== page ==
The Blind Date That Almost Never Happened

I felt a little like this by the end of this saga.

Ten years ago today, in the midst of the hellacious Tropical Storm Allison, my wife and I got married; however, our little adventure came very close to never happening.  I had been on blind dates before and wasn’t exactly one to turn up my nose at a chance at a night out.  So a coworker and cubemate of mine, took it upon herself to set me up on a blind date with an old high school friend of hers.

I knew absolutely nothing about the girl I was being set up with; my friend refused to show me her picture, thinking that I would judge her just by her looks.  I was told she was a school librarian.  I thought this was a strange coincidence as the last blind date I had been on was also with a school librarian.  This blind date, arranged by the commander of the Naval outpost where I worked, was with a quiet, mousey, stereotypical school librarian.  She was perfectly nice, but fairly bland, and when my car broke down in the middle of the date and I had to have us taken home by a tow truck driver, I decided that there wasn’t going to be a second date.

Back to this situation and I didn’t have too high of hopes.  But, as I often do, I said what the hell and went for it.  The girl I was to go out on a date with lived in Dallas (another black mark given my Philadelphia roots) and would be visiting her family for Thanksgiving.  My friend arranged for us to go out the Friday after Thanksgiving.  She gave me her phone number and I was supposed to call her before Friday to confirm that we were on for that night.  My friend who set us up was also going out-of-town for the week, spending time in Florida with her family.

So I call the number I was given on the Sunday before Thanksgiving.  Their phone rings and an answering machine picks up.  A woman’s voice is on the recording saying that “they” weren’t home right now.  The woman answering does not say what her name is on the recording.  I leave a message, but something seems strange about the whole situation.  I have a feeling that I didn’t call the right number.  There was something about how the woman said “they” that made me think she wasn’t talking about a roommate.  I dialed again and got the same message.  I don’t leave a message, but hang up when the same answering machine picks up.

Then, I wait.

Monday passes.

Tuesday passes.

It’s the Wednesday before Thanksgiving.  I call the number I was given one more time.  The same answering machine picks up.  I leave another short message.  Again, I feel like something is not right with this situation.  At this point, I talk about the situation with my roommate, an old fraternity brother of mine, and we both agree that it’s fairly unusual to get stood up on a blind date like this, though it was definitely within the realm of possibility.  Again, the friend who set me up was out-of-town and this was before the cellphone was ubiquitous.  I had no way to get in touch with her.  The only information I had beengiven was my date’s first and last name and the town she lived in.  I didn’t have an address.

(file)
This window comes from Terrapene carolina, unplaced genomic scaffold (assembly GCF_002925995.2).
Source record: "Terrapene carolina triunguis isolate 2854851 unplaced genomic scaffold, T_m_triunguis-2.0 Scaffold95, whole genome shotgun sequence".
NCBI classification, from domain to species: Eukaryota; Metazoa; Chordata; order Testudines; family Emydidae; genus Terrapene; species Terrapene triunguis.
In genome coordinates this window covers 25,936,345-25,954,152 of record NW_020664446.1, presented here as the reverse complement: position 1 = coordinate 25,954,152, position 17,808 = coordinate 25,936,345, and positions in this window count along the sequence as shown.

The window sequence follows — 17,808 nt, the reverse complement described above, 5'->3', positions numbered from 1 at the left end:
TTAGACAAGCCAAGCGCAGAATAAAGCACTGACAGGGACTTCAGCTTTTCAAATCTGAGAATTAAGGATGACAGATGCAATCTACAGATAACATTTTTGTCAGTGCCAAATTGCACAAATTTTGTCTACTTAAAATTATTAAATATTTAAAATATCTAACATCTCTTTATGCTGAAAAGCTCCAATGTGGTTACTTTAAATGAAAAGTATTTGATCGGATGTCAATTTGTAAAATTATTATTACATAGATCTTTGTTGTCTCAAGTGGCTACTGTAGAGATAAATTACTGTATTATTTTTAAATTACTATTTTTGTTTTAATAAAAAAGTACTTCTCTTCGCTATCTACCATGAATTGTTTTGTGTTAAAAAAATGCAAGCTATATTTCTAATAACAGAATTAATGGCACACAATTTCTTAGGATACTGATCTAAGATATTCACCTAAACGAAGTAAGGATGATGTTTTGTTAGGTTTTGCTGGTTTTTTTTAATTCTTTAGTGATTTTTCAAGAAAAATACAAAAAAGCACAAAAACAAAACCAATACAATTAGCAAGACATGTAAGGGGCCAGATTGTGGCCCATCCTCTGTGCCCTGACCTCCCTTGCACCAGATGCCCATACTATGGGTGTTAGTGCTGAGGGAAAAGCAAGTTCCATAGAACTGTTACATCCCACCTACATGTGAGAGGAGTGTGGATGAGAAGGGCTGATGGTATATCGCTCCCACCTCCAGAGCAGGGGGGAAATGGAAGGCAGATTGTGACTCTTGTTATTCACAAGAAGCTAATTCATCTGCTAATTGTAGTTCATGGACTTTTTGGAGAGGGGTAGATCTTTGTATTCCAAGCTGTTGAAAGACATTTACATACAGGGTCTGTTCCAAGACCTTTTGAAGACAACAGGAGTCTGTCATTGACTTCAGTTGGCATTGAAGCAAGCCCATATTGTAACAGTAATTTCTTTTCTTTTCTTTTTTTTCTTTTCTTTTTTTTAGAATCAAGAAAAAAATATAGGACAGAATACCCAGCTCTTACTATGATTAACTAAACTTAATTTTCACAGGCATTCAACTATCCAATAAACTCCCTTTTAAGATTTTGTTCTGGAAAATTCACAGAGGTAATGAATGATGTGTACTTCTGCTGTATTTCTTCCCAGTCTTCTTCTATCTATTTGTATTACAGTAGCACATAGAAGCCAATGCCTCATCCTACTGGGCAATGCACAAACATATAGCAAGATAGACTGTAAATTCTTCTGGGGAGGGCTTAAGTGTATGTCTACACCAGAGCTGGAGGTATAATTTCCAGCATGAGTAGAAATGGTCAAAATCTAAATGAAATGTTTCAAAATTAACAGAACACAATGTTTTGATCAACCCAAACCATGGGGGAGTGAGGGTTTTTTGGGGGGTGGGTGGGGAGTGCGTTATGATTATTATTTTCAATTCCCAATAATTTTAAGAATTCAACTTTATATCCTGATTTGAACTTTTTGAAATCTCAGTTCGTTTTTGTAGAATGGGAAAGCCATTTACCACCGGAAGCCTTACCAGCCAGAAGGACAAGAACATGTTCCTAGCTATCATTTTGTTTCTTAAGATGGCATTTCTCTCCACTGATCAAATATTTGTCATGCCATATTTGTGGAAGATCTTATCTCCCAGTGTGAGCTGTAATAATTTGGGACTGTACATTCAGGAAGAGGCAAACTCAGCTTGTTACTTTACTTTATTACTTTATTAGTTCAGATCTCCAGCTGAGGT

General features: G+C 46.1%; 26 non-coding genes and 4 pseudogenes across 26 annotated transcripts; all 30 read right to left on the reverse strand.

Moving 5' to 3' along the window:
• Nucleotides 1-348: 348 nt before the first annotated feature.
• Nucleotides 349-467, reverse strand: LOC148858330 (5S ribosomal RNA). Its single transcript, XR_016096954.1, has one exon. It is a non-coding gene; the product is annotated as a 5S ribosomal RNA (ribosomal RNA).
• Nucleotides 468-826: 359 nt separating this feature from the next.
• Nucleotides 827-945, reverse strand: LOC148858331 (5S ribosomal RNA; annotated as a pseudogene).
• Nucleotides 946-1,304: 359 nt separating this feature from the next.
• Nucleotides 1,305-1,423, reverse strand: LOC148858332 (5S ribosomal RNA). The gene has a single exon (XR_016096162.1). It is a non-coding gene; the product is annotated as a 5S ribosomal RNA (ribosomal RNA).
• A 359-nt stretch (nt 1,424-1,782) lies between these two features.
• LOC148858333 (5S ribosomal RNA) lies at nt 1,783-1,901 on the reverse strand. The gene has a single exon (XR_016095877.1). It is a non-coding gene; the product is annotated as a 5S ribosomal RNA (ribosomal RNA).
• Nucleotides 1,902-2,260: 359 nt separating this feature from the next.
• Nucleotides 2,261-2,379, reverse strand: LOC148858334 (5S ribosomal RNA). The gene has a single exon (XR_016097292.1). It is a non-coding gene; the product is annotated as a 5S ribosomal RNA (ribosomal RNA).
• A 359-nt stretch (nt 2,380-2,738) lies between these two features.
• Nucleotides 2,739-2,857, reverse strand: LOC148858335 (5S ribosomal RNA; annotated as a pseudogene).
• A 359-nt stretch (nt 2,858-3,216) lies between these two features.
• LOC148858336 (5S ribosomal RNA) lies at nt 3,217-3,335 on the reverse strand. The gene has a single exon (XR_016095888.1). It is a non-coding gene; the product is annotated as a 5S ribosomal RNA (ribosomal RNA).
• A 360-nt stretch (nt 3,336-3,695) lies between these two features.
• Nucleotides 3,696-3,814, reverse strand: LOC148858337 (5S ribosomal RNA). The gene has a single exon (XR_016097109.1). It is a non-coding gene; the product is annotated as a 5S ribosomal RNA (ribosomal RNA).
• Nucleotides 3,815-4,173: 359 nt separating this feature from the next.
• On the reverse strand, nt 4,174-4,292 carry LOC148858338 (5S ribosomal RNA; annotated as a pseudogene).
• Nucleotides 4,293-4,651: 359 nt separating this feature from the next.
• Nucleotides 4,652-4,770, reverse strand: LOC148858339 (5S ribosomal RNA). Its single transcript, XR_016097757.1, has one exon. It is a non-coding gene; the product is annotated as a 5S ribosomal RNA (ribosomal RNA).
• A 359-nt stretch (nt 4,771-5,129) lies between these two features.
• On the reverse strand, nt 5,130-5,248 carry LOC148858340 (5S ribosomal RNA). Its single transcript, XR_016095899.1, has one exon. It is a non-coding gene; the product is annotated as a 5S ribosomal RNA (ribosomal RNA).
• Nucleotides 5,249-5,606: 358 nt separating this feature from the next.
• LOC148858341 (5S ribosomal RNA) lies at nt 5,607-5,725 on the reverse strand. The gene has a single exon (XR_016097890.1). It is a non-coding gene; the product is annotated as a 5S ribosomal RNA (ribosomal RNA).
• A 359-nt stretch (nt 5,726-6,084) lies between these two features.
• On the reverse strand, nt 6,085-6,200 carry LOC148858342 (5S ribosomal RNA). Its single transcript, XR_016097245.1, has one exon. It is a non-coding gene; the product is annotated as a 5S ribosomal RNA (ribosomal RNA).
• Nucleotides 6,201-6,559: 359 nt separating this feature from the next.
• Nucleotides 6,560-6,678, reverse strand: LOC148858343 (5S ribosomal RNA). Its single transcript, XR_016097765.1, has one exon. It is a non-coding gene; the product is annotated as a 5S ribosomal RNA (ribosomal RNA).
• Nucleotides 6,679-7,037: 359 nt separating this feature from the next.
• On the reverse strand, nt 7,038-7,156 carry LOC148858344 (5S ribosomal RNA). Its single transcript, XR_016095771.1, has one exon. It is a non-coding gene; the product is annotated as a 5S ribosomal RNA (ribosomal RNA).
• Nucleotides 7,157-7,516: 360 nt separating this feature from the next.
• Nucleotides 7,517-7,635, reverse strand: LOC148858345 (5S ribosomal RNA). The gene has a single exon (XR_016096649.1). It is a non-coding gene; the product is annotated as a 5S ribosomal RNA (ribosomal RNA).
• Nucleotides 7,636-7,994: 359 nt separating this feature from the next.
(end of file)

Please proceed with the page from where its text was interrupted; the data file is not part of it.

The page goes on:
So my roommate and I did the only thing we could do, we pulled out the phone book and starting looking up her last name.  Unfortunately, since this girl I’m being setup with lived in Dallas, I didn’t know if she’d be listed or if her parents were listed.  The other unfortunate part is that her last name was Magee.  Now that’s not Jones or Smith, but it’s not exactly uncommon.  As we’re flipping through the phone book, I remark to my roommate that this is pretty desperate, isn’t it?  He shrugs, gives me a what’ve you got to lose remark, and we picked out the first number in the list that has the right last name and is in the right Houston suburb.

The phone rings, I ask for the woman I’m supposed to go out with and, lo and behold, we called the right house.  My friend from work had given me the wrong number.  The number in the phonebook was a second line in the house that her father had not yet bothered to shut off.  Victory!  Almost.  She gave me her address, directions to her house, and of course the right phone number.

Friday rolls around.  I head out in my sporty, leased Toyota Corolla.  At this point, I’ve lived in the area for six months, and I’m driving through a neighborhood I’ve never been in.  My directions say to take a left right after the fire station.  I pass a municipal building and wonder, was that it?  I turn, I take another right and then another left and I’m lost.  Again, I have no cell phone and I don’t know where I am.  I pull over and an old couple pulls up to the house where I had parked.  I do something completely out of character and ask if I can borrow their phone.  They let me and I call and get directions, again.

I do finally find the house, we do finally go out on a date, and we buck tradition and decide to go out again the next night.  Three months later, we were engaged.  Eighteen months later, we were married and ten years after that, we have three little girls who are very glad my roommate and I decided to flip through a phone book and take an extra step for a chance to go on a blind date.

For the record, my friend from work accidentally gave me her sister’s phone number, who was married, hence the “they” in the message, and who was with her on vacation in Florida.

My kids will probably think this picture was taken before the advent of color photography.

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